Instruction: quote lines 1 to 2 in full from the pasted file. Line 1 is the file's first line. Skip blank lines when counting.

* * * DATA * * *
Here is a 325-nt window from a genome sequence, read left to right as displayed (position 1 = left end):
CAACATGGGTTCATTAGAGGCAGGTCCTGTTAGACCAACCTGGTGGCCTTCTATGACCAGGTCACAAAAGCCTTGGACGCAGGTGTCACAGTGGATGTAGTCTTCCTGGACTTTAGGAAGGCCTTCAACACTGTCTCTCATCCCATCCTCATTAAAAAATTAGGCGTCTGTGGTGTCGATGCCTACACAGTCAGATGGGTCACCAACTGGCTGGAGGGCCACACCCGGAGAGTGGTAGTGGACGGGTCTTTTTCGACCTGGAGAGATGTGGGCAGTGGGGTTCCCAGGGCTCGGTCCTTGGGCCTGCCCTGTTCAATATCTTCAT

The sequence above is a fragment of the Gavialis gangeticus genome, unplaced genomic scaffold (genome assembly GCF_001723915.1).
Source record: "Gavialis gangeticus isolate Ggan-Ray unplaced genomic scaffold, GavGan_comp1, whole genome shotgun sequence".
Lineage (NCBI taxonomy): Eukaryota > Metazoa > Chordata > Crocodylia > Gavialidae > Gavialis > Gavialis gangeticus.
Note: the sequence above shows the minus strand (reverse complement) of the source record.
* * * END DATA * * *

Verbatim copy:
Here is a 325-nt window from a genome sequence, read left to right as displayed (position 1 = left end):
CAACATGGGTTCATTAGAGGCAGGTCCTGTTAGACCAACCTGGTGGCCTTCTATGACCAGGTCACAAAAGCCTTGGACGCAGGTGTCACAGTGGATGTAGTCTTCCTGGACTTTAGGAAGGCCTTCAACACTGTCTCTCATCCCATCCTCATTAAAAAATTAGGCGTCTGTGGTGTCGATGCCTACACAGTCAGATGGGTCACCAACTGGCTGGAGGGCCACACCCGGAGAGTGGTAGTGGACGGGTCTTTTTCGACCTGGAGAGATGTGGGCAGTGGGGTTCCCAGGGCTCGGTCCTTGGGCCTGCCCTGTTCAATATCTTCAT